3 Vital Pieces of Information in Your Co-Tenancy Clause
Carefully reading and negotiating your co-tenancy clause is incredibly important because of the protections it provides. There are some standard pieces of information found in these clauses, but the variables they include will determine how much the clause assists you if key tenants leave a property.
1. Co-Tenancy Threshold
Perhaps the most critical piece of information in your co-tenancy agreement is the threshold for when you can invoke the clause. Some malls and retail buildings rely on a single big box store to drive traffic, so your co-tenancy clause might only kick in if that store changes location. The clause could also include a threshold on the number of retailers moving, such as a situation where 50% of a mall’s stores close.
2. Cure Period
Every co-tenancy clause will include information on the cure period, which is how long the landlord has to bring vacancies back below the threshold. This stipulation ensures the co-tenancy clause doesn’t kick in right away if tenants leave, and it gives the building owner a bit of time to find new renters. Keep in mind that tenants will prefer a shorter cure period, while the landlord will want as long as possible, so you’ll have to negotiate the exact timeline.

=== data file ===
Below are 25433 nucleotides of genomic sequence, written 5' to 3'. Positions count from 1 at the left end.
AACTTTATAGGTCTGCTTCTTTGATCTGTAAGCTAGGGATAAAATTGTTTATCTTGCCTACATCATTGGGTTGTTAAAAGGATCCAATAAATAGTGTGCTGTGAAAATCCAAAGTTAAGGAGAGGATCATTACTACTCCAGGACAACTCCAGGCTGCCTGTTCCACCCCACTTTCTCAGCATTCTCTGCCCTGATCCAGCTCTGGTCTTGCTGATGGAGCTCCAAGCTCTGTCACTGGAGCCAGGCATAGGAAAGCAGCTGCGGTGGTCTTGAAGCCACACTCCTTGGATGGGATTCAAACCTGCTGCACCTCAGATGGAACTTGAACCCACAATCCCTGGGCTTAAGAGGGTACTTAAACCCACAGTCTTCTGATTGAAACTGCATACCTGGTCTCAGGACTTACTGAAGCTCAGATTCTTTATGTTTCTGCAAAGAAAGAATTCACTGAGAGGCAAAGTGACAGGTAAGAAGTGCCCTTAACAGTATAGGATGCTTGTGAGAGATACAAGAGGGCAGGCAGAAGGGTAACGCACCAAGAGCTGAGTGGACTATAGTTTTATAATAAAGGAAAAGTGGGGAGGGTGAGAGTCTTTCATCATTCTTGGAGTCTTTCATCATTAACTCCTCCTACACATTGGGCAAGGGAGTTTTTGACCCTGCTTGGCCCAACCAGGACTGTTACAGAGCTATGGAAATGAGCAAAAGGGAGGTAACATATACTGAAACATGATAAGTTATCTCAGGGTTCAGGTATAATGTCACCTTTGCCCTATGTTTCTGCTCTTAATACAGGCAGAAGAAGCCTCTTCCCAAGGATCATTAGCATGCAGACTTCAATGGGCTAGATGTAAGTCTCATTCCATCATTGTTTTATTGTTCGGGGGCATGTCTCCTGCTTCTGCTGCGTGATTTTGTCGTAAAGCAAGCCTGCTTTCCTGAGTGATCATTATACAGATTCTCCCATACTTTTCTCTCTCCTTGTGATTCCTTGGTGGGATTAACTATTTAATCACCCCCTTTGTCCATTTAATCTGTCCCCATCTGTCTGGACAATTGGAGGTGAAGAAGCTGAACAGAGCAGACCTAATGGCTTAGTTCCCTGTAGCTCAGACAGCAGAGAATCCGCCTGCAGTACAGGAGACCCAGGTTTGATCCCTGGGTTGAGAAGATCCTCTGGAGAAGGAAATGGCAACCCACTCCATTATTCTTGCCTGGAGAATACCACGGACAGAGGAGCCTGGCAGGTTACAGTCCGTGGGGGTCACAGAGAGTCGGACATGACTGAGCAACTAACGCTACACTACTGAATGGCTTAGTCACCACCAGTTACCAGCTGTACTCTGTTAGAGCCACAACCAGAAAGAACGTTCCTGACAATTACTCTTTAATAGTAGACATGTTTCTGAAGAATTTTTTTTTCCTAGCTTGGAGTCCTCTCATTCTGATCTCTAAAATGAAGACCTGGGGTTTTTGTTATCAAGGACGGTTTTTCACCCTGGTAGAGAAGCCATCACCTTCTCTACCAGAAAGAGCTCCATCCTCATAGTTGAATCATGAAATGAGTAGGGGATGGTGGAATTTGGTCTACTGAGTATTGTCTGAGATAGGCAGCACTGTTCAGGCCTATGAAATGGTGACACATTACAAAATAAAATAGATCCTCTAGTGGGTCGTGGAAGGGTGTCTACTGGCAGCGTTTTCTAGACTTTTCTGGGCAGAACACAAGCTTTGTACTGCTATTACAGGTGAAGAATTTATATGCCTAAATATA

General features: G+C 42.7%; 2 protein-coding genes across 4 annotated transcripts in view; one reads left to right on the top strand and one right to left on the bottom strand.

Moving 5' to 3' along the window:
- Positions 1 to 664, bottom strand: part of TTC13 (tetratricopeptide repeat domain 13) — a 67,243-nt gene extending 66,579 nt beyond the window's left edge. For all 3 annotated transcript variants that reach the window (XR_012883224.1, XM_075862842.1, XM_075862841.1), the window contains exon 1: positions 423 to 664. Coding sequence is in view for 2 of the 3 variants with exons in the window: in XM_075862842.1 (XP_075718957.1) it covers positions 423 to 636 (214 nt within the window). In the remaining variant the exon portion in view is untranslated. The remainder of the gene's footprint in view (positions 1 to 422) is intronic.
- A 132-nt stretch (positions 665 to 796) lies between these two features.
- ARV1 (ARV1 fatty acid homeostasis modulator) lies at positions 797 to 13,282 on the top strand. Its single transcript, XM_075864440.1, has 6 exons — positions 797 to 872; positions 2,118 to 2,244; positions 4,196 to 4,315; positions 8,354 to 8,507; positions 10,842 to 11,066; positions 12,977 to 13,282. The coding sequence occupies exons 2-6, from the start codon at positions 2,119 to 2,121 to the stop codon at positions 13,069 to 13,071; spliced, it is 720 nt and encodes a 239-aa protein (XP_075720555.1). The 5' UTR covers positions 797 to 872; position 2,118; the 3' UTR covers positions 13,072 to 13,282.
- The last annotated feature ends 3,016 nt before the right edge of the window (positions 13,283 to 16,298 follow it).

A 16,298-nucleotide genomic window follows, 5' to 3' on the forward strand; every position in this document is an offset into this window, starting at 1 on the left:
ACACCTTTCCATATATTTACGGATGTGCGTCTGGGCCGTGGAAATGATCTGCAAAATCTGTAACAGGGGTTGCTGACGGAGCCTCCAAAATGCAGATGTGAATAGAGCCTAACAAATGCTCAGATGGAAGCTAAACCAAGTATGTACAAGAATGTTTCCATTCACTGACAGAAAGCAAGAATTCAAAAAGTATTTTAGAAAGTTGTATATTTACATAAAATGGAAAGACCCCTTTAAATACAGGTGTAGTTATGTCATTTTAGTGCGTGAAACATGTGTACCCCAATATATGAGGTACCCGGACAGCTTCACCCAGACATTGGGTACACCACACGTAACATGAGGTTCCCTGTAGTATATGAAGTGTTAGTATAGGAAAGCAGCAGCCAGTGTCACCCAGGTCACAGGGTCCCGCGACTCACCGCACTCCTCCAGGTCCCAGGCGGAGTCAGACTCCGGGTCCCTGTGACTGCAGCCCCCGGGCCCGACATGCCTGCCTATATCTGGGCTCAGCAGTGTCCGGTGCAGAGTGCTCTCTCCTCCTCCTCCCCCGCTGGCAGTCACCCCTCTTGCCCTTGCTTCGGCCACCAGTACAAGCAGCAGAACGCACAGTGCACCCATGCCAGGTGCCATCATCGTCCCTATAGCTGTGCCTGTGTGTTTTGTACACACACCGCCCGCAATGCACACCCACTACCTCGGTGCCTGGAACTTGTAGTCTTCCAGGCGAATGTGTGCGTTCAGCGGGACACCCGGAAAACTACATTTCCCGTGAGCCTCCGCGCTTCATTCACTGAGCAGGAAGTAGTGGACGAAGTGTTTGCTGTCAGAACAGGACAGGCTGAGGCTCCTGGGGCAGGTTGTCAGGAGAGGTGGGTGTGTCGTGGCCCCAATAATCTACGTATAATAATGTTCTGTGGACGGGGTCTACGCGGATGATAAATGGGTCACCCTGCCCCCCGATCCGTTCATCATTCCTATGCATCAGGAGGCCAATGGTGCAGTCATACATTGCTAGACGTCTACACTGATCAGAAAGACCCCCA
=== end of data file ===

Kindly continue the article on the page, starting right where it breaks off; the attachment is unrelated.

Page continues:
3. Relief Options
Your landlord will want to put limits on the relief you’ll receive, but the clause should also include the specific amount available to a tenant if the building falls beneath the co-tenancy threshold. The document might state that your rent is reduced to 5% of your gross sales if occupancy in the mall falls below 50%, for example, and that you have the right to terminate your lease if it remains in this state for more than six months. Every agreement is different, so you’ll need to negotiate based on your unique situation.
Your co-tenancy clause is sure to include some language on all three of those topics, so you’ll want to negotiate your deal carefully to ensure you’re adequately protected. Putting in the time and ensuring you have options if multiple tenants leave a building could save your business in the long term. Expert help is always advisable to help get the best terms on such complex contract language.
Get Expert Help When Negotiating Your Lease
Receiving assistance when negotiating the terms of your lease, including your co-tenancy clause, can optimize the protections your business has when renting a retail space. An expert negotiator can acquire concessions from your landlord, putting you in the driver’s seat if other tenants start leaving in a hurry.
The Genau Group offers lease negotiation and concession acquisition services for retail tenants in the Washington, D.C., area. We can also help you find the perfect property to meet your business’ needs and provide annual lease audits to keep the numbers working for you. Take a minute to contact our team for more information on co-tenancy clauses and other retail lease topics.